URBANAPutting bio-fuels such as miscanthus to use in a small-scale application furnace is one of the topics that will be featured at the upcoming Dudley Smith Day. The event will be from 9 a.m. to noon Friday, Nov. 10 followed by a lunch at the University of Illinois Extension Christian County Unit Office.
U of I researcher Stephen Long has been studying the elephant-size grass called miscanthus since 2002. He says that there is a lot of interest from Illinois farmers in growing miscanthus as a crop.
Adoption, though, will depend on the creation of markets for such biomass, Long said. Pellet burning stoves, purpose-built biomass heat and power plants, and cellulosic ethanol plants are the most likely markets to develop here in Illinois. Stoves burning pellets of miscanthus and switchgrass may prove a very cost-effective alternative to natural gas and other fossil fuels in heating farm houses and buildings. Indeed, with support from the Dudley Smith Initiative, we plan to provide the heat to the Taylorville Extension Office in exactly this way.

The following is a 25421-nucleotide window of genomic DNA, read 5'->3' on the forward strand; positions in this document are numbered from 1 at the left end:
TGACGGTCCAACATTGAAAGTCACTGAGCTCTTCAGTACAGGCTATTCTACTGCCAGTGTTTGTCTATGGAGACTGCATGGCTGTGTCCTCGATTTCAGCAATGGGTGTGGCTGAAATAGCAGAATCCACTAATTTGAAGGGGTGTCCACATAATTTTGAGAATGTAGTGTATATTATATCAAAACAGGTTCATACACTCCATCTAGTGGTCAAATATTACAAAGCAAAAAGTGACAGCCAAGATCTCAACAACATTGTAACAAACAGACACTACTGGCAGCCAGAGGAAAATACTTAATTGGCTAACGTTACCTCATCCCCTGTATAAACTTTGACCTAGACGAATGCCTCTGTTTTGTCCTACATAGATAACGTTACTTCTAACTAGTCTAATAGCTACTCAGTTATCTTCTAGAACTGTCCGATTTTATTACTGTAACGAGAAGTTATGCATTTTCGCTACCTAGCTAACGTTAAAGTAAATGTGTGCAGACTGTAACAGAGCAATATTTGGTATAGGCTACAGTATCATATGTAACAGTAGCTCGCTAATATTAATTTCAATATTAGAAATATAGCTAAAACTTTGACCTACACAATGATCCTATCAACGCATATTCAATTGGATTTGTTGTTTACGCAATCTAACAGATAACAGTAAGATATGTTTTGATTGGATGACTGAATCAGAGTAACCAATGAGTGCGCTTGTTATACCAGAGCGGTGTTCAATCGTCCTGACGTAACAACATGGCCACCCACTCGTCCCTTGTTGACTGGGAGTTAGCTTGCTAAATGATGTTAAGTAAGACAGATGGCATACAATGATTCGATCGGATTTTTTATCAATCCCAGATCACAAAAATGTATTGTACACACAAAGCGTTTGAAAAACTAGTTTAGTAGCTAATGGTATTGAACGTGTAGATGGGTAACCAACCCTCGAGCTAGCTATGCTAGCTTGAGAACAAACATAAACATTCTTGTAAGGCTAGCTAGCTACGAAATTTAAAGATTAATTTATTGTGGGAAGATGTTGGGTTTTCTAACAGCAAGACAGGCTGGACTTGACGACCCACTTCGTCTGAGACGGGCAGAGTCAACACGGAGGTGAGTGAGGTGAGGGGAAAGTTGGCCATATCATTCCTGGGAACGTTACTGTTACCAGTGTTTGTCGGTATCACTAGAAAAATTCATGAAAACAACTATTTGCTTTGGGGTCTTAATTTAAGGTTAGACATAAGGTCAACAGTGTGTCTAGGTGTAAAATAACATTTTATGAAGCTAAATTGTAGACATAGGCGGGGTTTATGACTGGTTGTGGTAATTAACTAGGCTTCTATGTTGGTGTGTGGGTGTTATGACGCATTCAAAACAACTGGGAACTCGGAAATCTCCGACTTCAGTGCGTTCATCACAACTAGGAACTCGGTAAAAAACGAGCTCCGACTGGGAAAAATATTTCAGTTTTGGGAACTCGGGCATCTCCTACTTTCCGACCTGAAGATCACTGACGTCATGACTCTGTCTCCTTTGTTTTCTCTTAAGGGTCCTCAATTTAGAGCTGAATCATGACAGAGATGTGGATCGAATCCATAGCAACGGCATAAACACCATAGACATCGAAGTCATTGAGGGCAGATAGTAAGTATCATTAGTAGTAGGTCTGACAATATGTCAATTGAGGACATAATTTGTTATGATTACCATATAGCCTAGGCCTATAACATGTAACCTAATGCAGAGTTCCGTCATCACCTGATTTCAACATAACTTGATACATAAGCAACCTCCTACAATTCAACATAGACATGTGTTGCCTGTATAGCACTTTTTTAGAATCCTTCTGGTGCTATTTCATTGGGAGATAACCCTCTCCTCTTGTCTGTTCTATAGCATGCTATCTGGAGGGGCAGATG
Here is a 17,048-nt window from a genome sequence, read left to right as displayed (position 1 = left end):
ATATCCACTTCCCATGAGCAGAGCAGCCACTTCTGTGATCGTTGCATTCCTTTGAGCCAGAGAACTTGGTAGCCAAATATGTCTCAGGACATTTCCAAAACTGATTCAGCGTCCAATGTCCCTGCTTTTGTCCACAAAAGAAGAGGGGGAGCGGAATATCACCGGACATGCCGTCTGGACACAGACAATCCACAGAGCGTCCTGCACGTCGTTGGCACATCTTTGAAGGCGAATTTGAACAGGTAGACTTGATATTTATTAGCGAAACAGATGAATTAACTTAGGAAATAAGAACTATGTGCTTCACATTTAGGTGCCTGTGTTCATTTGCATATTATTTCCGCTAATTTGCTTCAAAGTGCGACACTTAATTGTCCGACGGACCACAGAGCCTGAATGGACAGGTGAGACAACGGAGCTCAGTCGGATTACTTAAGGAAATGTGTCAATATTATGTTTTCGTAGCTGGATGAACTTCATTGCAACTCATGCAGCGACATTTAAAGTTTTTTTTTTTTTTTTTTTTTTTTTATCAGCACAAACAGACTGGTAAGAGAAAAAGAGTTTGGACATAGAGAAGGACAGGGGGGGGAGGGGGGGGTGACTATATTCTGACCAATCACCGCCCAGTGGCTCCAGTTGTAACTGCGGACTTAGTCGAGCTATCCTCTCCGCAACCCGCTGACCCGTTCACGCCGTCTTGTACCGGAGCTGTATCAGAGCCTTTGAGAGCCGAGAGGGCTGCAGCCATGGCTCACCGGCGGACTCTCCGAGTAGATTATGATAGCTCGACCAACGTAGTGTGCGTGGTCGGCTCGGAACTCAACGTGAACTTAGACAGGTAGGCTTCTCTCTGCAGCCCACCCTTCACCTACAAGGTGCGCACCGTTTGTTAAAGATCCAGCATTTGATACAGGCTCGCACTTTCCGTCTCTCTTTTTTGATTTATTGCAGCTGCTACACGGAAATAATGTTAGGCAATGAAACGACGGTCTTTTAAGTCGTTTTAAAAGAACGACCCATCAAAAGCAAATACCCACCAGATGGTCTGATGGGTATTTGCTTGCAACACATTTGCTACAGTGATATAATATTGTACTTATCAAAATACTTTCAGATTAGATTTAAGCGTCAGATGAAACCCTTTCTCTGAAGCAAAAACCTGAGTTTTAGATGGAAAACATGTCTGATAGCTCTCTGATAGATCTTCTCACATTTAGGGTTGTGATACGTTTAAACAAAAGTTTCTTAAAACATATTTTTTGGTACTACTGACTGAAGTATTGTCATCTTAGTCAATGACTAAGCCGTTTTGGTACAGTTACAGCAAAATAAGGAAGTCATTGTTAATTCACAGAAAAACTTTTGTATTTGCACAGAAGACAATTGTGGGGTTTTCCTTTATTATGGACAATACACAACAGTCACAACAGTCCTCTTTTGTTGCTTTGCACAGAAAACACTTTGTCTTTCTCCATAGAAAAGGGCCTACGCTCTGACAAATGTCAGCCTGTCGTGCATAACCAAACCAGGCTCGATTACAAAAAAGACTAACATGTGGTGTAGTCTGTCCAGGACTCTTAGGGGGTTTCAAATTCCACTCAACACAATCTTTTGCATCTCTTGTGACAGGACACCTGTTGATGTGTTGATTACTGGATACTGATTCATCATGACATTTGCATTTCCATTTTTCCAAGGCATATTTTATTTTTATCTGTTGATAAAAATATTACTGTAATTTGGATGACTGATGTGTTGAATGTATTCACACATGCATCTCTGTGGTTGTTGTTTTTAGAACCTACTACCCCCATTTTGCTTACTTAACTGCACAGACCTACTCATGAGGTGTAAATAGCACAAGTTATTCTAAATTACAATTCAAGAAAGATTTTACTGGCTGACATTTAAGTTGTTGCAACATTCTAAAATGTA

Long will provide an update on his teams research about bio-fuels at the Dudley Smith Day Nov. 10.
Researchers will present information and progress about other projects being funded by the Dudley Smith Initiative. Some of the presentations will include information about computer simulation of system models, groundwater quality management, and livestock grazing management.
Area middle schools and high schools that have received Dudley Smith Education grants will also report on their projects.
The Christian County Extension Unit Office is at 1120 N. Webster St. in Taylorville.
Registration is free and can be completed the morning of the event, however, advance registration before Nov. 7 is required to reserve a lunch. For more information and to register, visit web.extension.uiuc.edu and click on Todays Events and use the calendar to locate Nov. 10 or contact Gary Letterly (217-287-7246; firstname.lastname@example.org).
From the Nov. 8-14, 2006, issue